When we look at the hundreds of businesses that are impacted at the Point, and the thousands of immigrant workers, we need to re-visit both the feasibility as well as the cost of this development-whatever the underlying legal issues are concerning the use of eminent domain. Jeff Benedict, the author of the definitive book on Kelo (Little Pink House), underscores why this revisiting needs to be done in light of Pfizer's taking a powder in New London: "In other words, the potential of a massive redevelopment scheme anchored by the arrival of Pfizer's facility justified evicting homeowners who stood in the way of progress. There's just one stubborn fact: It's been four years since the infamous Kelo ruling and the city hasn't gotten a thing built on the 90 acres it now controls. After all the shouting, the developer ran out of money and the city has zero prospective replacements. Barren weed fields are all that exist where homes once stood."

Willets Point offers an even greater-and exponentially more expensive-opportunity for failure. The local communities in the way of this development-and don't think that Willets Point can be done in isolation from its neighbors-have little idea how traffic will get in and out from the newly developed 9,00,000 square feet. As we point out in the Daily News: "In addition, it's estimated that the provision of adequate transportation into this peninsula - with an additional estimated 80,000 vehicle trips including 2,500 truck trips entering or leaving Willets Point every weekday - will run into the billions of dollars."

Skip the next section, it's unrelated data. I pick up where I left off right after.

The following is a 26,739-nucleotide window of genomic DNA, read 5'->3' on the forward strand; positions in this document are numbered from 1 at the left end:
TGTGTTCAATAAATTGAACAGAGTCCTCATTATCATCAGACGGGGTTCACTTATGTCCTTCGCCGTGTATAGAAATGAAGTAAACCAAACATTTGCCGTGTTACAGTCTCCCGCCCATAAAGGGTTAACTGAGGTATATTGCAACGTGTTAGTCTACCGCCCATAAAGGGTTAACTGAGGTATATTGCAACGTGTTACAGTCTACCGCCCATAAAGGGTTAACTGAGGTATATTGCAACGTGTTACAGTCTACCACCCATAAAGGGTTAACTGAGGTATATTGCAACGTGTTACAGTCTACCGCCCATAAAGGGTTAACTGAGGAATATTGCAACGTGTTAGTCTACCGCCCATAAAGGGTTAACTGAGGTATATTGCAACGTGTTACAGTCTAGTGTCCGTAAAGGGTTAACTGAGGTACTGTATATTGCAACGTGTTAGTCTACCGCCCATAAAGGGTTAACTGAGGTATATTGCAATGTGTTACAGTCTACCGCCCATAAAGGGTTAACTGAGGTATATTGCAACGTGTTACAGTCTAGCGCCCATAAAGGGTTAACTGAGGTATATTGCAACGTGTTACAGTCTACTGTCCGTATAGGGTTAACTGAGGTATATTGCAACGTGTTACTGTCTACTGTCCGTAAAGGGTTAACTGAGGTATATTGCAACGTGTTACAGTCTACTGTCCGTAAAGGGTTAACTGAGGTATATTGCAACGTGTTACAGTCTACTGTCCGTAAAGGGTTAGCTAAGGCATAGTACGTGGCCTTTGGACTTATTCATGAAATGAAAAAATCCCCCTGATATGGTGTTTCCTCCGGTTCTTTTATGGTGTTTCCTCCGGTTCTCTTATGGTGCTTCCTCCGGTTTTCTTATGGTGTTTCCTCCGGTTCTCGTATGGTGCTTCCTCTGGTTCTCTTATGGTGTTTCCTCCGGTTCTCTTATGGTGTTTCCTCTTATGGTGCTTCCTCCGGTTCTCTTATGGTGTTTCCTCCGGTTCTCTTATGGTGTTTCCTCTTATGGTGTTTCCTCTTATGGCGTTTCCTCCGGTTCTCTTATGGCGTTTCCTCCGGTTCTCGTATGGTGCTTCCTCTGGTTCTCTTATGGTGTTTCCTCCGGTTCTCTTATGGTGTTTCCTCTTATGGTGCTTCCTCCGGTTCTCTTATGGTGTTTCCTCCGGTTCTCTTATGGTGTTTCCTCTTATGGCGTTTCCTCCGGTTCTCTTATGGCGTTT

But those 80,000 cars simply don't have any adequate way of entering and living without totally disrupting existing traffic in and out of East Elmhurst, Corona, Flushing and College Point. These neighborhoods will function as door mats for any new development of this size-but just how the new traffic will be accommodated is also being treated as a municipal secret.

Ramps are being planned off the Van Wyck that may or may not-who knows?-alleviate all of these cars and trucks slated to plow through local roads. We say, who knows? because the city won't release its ramp reports and is seeking to get approvals from NYSDOT and the federal highway authority without any public review process.

So we are facing massive costs and uncertain infrastructure needs for a project that has no real definition aside from the beautiful renderings that demonstrate little more than the creativity of highly paid architects-and can be changed at the will of a future mayor. As we said this morning in the News-and we'll give ourselves the last word today: "With the prospect of tax hikes and service cuts hanging over the heads of New Yorkers, now is not the time for the kind of risky investment that cost our Connecticut cousins millions of dollars.The city needs to take a step back on Willets Point, fully examine the costs as well as the benefits, and ask the simple question: Can we afford this kind of publicly subsidized real estate speculation in the current economic climate? In the aftermath of New London, the answer should be a resounding "no."